How do presidents decide for war? In the March issue of Presidential Studies Quarterly, editor George Edwards and I adopted a historical approach, asking experts on various past wars to analyze the decision-making process that preceded each of those conflicts. Five wars were chosen: the Spanish-American War, World War I, World War II, the Vietnam War, and the Persian Gulf War of 1991.

The Spanish-American War, the Vietnam War, and the Persian Gulf War can fairly be described as “discretionary” wars for the United States. In advance of these conflicts, American territory was not attacked or directly threatened, and American lives were endangered only incidentally. By contrast, the two world wars were “non-discretionary,” in that American lives or territory (or both) came under direct attack. For this reason—among others—the Spanish-American War, the Vietnam War, and the Persian Gulf War generated considerable controversy in the weeks surrounding the president's decision for war, while American belligerence in the two world wars was comparatively noncontroversial.

The Uprising (Strategic Insights, Volume II, Issue 9)
The American readiness to believe in an Iraqi uprising was undoubtedly driven as much by political as by military considerations. Anyone contemplating the turmoil of the current occupation may well feel that, had the Iraqi people actually risen up against Saddam, some of the problems the United States and its allies now face in restoring order might have been mitigated. Still, one should not be too quick to assume that, had Iraq been liberated by Iraqis and Americans fighting side by side, the results would necessarily have been conducive to mutual trust and understanding. America's first venture in overseas intervention was conducted on just such a basis, with disappointing results for all concerned.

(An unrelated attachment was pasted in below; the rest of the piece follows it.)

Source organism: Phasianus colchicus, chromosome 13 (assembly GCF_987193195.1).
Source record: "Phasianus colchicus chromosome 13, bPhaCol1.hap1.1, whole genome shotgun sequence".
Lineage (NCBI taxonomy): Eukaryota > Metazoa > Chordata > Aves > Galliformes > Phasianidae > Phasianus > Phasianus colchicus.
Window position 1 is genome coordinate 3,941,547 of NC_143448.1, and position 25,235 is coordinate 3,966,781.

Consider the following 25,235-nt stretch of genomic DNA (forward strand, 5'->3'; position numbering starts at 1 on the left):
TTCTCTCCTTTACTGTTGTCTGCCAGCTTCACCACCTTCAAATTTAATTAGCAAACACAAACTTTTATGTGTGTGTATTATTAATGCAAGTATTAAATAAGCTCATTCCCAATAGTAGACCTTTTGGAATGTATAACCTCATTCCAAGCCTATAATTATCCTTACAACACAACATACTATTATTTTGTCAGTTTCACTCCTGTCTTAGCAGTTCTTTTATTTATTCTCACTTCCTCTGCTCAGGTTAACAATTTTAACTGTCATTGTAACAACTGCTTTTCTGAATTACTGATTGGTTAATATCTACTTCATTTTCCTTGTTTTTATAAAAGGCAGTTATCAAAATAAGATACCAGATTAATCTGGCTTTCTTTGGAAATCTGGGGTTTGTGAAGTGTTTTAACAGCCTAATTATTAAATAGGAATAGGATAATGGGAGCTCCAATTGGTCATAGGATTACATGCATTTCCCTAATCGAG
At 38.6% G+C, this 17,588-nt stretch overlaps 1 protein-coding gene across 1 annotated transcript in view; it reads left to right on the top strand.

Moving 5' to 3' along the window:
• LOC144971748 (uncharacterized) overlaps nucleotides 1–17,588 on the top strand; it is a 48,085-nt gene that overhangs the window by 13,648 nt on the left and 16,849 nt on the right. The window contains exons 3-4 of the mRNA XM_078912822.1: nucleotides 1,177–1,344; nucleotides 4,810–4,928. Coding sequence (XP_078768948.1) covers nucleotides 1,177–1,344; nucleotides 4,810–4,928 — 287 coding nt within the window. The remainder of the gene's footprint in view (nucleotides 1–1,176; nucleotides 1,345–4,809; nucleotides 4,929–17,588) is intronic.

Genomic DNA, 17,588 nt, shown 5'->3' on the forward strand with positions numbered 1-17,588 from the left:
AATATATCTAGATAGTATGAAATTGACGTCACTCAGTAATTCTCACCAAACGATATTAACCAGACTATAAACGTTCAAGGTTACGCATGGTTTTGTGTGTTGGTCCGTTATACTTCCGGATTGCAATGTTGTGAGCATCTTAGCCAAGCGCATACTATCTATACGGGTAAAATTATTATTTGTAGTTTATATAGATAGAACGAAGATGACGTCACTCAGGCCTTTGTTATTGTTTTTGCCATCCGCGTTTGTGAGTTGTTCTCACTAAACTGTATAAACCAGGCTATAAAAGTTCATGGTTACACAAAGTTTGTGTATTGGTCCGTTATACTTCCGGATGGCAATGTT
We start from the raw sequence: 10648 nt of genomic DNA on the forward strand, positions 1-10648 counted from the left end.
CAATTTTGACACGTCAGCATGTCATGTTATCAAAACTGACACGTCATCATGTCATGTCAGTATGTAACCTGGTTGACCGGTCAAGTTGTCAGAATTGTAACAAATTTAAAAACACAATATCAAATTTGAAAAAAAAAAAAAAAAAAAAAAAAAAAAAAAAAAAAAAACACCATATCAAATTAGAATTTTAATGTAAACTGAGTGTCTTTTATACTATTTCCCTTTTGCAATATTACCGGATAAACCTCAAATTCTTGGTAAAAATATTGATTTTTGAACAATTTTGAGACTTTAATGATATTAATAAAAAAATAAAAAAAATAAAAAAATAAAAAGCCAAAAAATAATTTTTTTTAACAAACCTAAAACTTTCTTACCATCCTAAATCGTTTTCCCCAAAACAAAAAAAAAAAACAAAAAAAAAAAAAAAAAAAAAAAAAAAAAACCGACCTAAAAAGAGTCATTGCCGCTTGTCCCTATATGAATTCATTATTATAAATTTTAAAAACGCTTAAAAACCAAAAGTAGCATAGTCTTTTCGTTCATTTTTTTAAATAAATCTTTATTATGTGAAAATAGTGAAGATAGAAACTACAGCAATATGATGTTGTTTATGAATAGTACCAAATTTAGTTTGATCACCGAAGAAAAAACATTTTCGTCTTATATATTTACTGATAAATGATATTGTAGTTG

In 1898 the United States intervened in a war then underway in Cuba, by which indigenous revolutionary forces sought to wrest control of that island from its colonial master, Spain. Three years of fighting had produced inconclusive results, but significant casualties and much damage to Cuba's economy. American opinion favored the insurgents, owing to long-standing American dislike of European imperialism, and perhaps an instinctive preference for the underdog in a fight. It would at any rate be on that basis—as a campaign to liberate Cuba from Spain—that war would be justified to the American public. This point of view was embodied in the Congressional declaration of war itself, which included a proviso that affirmed Cuba's rightful freedom and independence, and disclaimed "any disposition or intention to exercise sovereignty, jurisdiction, or control over [the] island except for the pacification thereof."

----------------------

We have children running this war on wet dreams.

Posted by: SomeOtherDude at May 15, 2007 08:34 AM

Thanks Michael,

How can it be irresponsible to repeat a fact? Are facts irresponsible? I thought knowledge is a good thing. Is it not? Is this the mindset of those who oppose the war?

Posted by: JBP at May 15, 2007 09:08 AM

JBP,
If its my "irresponsible", comment you are referring to, you might note I'm not an opponent of the war.